The Bishop of Reading, the Rt Revd Olivia Graham, wrote on Twitter on Sunday that she had been “deeply saddened by the unpastoral tone” of the pastoral statement. “Cold. Legalistic. Loveless. Astonishing timing — mid LLF discussions. Please know that Bishops are not of a mind on this.” The Bishop of Croydon, the Rt Revd Jonathan Clark, expressed his support for her comments.
The Prolocutors of Canterbury and York, Canon Simon Butler and Canon Chris Newlands — both partnered gay men — said on Monday that they were “concerned for the integrity of the Living in Love and Faith process”.
In a letter to the Archbishops and the Archbishop of York-Designate, the Rt Revd Stephen Cottrell, they wrote: “While some will argue that the House’s statement last week is but an extension of its current position on civil partnerships, the timing of this statement is a serious failure of the House and its staff to commit to proper process, and a notable failure to demonstrate ‘a radical new Christian inclusion etc etc’, which has to be about process as much as it is about content.”
They suggested that, since the General Synod had voted not to take note of a House of Bishops’ report on marriage and same-sex relationships (News, 24 February 2017), prompting the commissioning of the LLF programme, “most people in the Church of England have exercised a degree of restraint in the field of human sexuality.
“Repeatedly, when bishops have addressed the concerns and anxieties of progressives and conservatives, we have agreed to the request to ‘wait for the publication of LLF’. We ourselves have both urged this approach on more impatient colleagues too as this was, we were repeatedly told, to be a new step in the life of the Church.
“Regrettably, and not for the first time, such self-restraint has not been seen in the House. We can only imagine what those closer to the process than we are might think of this intervention by the House, after so much costly work. It feels like a significant betrayal.”
The timing of the statement had been “ham-fisted” and communication “woeful”.
They write: “We cannot be yet confident that the House has, as a body, the skills, staff resource, coherence or temperament to lead the work that LLF envisages. . . It does not bode well that, knowing the content of the forthcoming material, last week’s statement could be issued without any apparent awareness of any learning to date.”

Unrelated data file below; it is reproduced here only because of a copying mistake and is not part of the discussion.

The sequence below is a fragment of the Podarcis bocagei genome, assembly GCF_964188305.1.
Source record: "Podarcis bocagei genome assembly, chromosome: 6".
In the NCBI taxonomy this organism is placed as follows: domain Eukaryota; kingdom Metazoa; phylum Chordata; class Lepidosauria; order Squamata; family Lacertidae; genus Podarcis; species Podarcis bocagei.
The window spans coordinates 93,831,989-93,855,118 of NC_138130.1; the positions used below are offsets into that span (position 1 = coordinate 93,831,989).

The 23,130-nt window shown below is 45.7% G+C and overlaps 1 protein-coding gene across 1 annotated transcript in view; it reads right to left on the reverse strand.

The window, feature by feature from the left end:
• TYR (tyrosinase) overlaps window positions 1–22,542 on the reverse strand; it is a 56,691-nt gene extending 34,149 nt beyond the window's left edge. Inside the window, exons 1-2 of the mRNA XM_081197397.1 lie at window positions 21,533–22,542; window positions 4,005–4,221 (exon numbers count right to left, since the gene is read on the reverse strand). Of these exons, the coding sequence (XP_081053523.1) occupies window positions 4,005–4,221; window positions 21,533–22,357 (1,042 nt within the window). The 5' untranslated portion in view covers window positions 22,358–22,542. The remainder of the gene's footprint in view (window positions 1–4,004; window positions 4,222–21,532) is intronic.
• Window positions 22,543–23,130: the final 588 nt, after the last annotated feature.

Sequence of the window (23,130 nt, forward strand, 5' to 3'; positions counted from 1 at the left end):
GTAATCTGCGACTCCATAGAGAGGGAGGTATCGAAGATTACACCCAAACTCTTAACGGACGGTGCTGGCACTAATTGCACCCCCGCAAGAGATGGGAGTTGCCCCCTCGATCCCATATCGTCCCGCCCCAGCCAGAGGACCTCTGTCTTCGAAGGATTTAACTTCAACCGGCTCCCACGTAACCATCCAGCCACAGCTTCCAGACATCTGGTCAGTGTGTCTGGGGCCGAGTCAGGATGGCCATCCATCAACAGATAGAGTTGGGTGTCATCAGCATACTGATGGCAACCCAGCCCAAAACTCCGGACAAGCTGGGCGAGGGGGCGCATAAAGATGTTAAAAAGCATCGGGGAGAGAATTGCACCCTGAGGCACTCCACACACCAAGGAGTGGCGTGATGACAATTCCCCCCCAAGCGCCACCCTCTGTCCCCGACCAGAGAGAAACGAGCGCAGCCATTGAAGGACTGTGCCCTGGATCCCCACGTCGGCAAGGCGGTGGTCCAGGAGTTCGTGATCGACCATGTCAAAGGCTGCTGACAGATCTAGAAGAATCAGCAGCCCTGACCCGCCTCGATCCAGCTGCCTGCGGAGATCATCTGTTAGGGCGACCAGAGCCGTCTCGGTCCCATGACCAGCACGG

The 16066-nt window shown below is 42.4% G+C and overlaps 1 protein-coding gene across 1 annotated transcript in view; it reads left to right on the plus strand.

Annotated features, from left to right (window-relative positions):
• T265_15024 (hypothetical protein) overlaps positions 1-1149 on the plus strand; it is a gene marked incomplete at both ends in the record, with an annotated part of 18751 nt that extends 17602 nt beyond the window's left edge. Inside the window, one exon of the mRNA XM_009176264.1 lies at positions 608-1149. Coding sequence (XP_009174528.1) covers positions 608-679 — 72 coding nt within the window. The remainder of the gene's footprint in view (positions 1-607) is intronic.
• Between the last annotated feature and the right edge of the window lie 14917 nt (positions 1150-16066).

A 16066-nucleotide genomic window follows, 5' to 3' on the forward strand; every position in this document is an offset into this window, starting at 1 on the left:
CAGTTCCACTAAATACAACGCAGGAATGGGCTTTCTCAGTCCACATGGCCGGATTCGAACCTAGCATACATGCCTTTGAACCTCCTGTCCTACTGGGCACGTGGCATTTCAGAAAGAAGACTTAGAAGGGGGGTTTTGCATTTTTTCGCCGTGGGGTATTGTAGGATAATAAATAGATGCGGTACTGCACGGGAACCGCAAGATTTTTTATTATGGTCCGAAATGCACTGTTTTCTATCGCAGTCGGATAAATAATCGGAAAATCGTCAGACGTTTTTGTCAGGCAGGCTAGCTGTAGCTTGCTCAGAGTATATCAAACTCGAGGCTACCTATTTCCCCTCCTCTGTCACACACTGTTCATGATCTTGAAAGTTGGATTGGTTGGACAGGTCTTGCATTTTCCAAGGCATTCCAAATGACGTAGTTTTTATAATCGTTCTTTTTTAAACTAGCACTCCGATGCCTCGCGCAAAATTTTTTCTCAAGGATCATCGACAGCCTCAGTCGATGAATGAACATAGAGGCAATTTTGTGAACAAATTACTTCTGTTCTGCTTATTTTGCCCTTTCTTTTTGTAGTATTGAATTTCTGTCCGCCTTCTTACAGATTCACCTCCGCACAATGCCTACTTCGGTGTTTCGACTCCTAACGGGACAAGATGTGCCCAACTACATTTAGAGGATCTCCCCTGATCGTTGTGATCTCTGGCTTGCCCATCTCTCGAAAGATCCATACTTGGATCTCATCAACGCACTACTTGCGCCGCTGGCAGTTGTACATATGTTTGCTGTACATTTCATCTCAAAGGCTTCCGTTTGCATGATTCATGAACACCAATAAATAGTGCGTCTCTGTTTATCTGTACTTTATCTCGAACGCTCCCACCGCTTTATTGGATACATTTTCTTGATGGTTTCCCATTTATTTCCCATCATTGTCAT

The letter concludes: “We believe that the ill-considered statement demonstrates once more the inability of the House of Bishops to connect with public attitudes, thus making the pastoral ministry of the clergy that much more difficult.” They quote Geoffrey Howe, a former Conservative Chancellor, who described negotiations in Europe under Margaret Thatcher’s premiership as akin to “sending your opening batsmen to the crease only for them to find, the moment the first balls are bowled, that their bats have been broken before the game by the team captains.”
They request that the pastoral statement be withdrawn, and an apology be made for the timing of its release at next month’s meeting of the General Synod. An apology is also due to members of the LLF working groups, they suggest.
In a separate piece for the Metro newspaper published on Sunday, Canon Butler argued that it was “wrong and naive to ask for and to expect abstinence from couples. . . there is no evidence that sex in other forms of committed relationship are harmful. . .
“What’s the point of teaching something that most of the faithful ignore? Wake-up call bishops: people no longer listen to you for teaching on sexual ethics.”
Members of the LLF working groups are among the critics of the pastoral statement.
The Bishop of Sheffield, Dr Pete Wilcox, chairs the LLF biblical studies group. The Revd Marcus Green, Rector of Steeple Aston with North Aston and Tackley, described it as “law without grace, sacrifice without mercy, rule without reason” while Professor Helen King, an authorised lay preacher in the diocese of Oxford, described it as “mealy-mouthed” and critiqued its “prurience: the continued assumption that clergy need to pry”. The Dean of Chapel of Corpus Christi College, Cambridge, Canon Andrew Davison, suggested that the bishops were “locked into univocity vs equivocity . . . Where did analogy and analogical thinking go, and degrees of likeness and participation?”